Kerri Coffey’s determination and hard work has paid off with assignment scores up to 90% and having been awarded two ground-breaking placements within the Pig Industry.
“In my first assignment, I got a low mark and was distraught, but I sought help from my lecturers and academic support and have been flying ever since”, says BSc (Hons) Agriculture with Animal Science student Kerri, who adds that, “I put everything into my degree because I started my studies at 21, I think it means more to me to do well as I had to complete a Level 2 and Level 3 Extended Diploma before coming to Harper. A consequence of being too interested in milking and calving cows than studying for my GCSE's."
“However, my educational scenic route has provided me with fantastic opportunities to gain experience working on dairy herds up to 1500, learning how to make cheese and ice-cream through farm diversification, looking after a herd in France to being a quality assurance auditor in a poultry factory. Not forgetting my travels have taken me across Europe, the Americas, and Australia… but I can’t quite put my finger on whether Guatemala or Panama was my favourite!”
The avid traveller has achieved exam and assignment results above 90% and multiple scholarship awards such as a Pig industry scholarship where she will be spending half her placement year with Bedfordia and the other with AHDB, which will put Kerri at the forefront of Pig Industry research.
“I’m only in my second week at Bedfordia, but I am already organising and carrying out trials on pig health, welfare and nutrition: I’m building up protocols, doing the necessary research, and writing up literature reviews.
At the moment we are trying to find a replacement for Zinc as it is coming out of pig diets in June 2022 and we need to find a good replacement that will be cost-effective and aid pig welfare.”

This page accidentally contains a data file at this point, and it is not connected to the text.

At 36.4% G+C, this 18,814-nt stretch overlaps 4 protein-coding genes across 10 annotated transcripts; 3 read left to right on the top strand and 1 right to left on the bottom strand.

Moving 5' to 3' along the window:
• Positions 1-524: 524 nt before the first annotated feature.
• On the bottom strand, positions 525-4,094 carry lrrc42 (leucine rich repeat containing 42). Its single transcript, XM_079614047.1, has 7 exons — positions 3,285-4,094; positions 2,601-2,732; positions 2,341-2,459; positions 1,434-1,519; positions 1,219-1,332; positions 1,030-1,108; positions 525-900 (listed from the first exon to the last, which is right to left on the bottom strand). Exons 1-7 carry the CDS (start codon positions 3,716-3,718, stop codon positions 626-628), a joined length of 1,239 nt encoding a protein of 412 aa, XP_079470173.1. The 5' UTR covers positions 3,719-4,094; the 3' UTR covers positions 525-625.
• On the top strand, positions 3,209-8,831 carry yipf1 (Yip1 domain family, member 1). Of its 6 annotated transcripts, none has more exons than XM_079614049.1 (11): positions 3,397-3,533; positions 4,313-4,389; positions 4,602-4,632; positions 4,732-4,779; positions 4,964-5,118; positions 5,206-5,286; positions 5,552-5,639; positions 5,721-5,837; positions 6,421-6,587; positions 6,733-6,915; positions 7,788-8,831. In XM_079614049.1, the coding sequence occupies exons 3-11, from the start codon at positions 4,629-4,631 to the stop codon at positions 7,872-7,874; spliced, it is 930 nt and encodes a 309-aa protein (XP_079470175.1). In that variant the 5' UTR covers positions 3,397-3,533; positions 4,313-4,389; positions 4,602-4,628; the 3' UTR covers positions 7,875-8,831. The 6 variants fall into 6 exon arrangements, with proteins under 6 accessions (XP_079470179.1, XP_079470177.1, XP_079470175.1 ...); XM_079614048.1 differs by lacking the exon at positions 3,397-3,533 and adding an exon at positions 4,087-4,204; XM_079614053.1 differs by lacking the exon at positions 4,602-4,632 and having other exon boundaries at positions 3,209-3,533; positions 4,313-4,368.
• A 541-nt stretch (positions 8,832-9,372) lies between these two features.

Whereas at AHDB Kerri “will be conducting a project into freedom farrowing where she will be visiting different pig farmers around the country and see how they have adapted their farm to facilitate freedom farrowing to then be able to compare it to the conventional farrowing crate system, currently in use across the UK pig industry. It will also give me the opportunity to collaborate with the National Pig Association and Red Tractor Assurance.”
Outside of her studies, Kerri is an incredibly active member of the universities’ student body. “This year I set up the British Society of Animal Science Harper ambassador team. We worked alongside Deputy Vice-Chancellor Michael Lee to increase BSAS members within Harper undergrads to help them gain global contacts and receive support from leading industry professionals or renowned researchers.
We managed to get enough members signed up from the animal science-based degrees to enable Michael to get funding to give student members a free ticket to (a usually very expensive) BSAS conference to help them gain connections in industry and academia.”
Kerri, who started out her agricultural journey feeding her uncles’ calves and Jersey Bull- Henry, at the age of 8 for £7 a week has come a long way since then, not only in air miles but in experiences, skills, and career opportunities.